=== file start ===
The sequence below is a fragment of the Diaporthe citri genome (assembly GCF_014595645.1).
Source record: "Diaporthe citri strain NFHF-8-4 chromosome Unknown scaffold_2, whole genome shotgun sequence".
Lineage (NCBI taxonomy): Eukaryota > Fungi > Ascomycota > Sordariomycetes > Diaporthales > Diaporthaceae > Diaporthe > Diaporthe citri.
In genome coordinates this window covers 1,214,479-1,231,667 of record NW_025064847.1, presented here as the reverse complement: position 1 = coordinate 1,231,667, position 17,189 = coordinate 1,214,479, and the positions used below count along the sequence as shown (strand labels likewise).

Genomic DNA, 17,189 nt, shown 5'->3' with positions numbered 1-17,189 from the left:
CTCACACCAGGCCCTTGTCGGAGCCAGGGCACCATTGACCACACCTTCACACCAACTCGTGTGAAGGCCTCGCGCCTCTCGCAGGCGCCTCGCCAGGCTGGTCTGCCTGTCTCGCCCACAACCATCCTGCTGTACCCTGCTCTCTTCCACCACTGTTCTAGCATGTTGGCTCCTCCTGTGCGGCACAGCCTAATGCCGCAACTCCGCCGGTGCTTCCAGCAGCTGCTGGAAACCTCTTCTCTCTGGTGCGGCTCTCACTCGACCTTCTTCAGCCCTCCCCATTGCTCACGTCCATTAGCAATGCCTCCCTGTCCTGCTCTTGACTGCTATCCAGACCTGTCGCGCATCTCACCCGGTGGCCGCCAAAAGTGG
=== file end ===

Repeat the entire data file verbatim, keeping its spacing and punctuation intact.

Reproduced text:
The sequence below is a fragment of the Diaporthe citri genome (assembly GCF_014595645.1).
Source record: "Diaporthe citri strain NFHF-8-4 chromosome Unknown scaffold_2, whole genome shotgun sequence".
Lineage (NCBI taxonomy): Eukaryota > Fungi > Ascomycota > Sordariomycetes > Diaporthales > Diaporthaceae > Diaporthe > Diaporthe citri.
In genome coordinates this window covers 1,214,479-1,231,667 of record NW_025064847.1, presented here as the reverse complement: position 1 = coordinate 1,231,667, position 17,189 = coordinate 1,214,479, and the positions used below count along the sequence as shown (strand labels likewise).

Genomic DNA, 17,189 nt, shown 5'->3' with positions numbered 1-17,189 from the left:
CTCACACCAGGCCCTTGTCGGAGCCAGGGCACCATTGACCACACCTTCACACCAACTCGTGTGAAGGCCTCGCGCCTCTCGCAGGCGCCTCGCCAGGCTGGTCTGCCTGTCTCGCCCACAACCATCCTGCTGTACCCTGCTCTCTTCCACCACTGTTCTAGCATGTTGGCTCCTCCTGTGCGGCACAGCCTAATGCCGCAACTCCGCCGGTGCTTCCAGCAGCTGCTGGAAACCTCTTCTCTCTGGTGCGGCTCTCACTCGACCTTCTTCAGCCCTCCCCATTGCTCACGTCCATTAGCAATGCCTCCCTGTCCTGCTCTTGACTGCTATCCAGACCTGTCGCGCATCTCACCCGGTGGCCGCCAAAAGTGG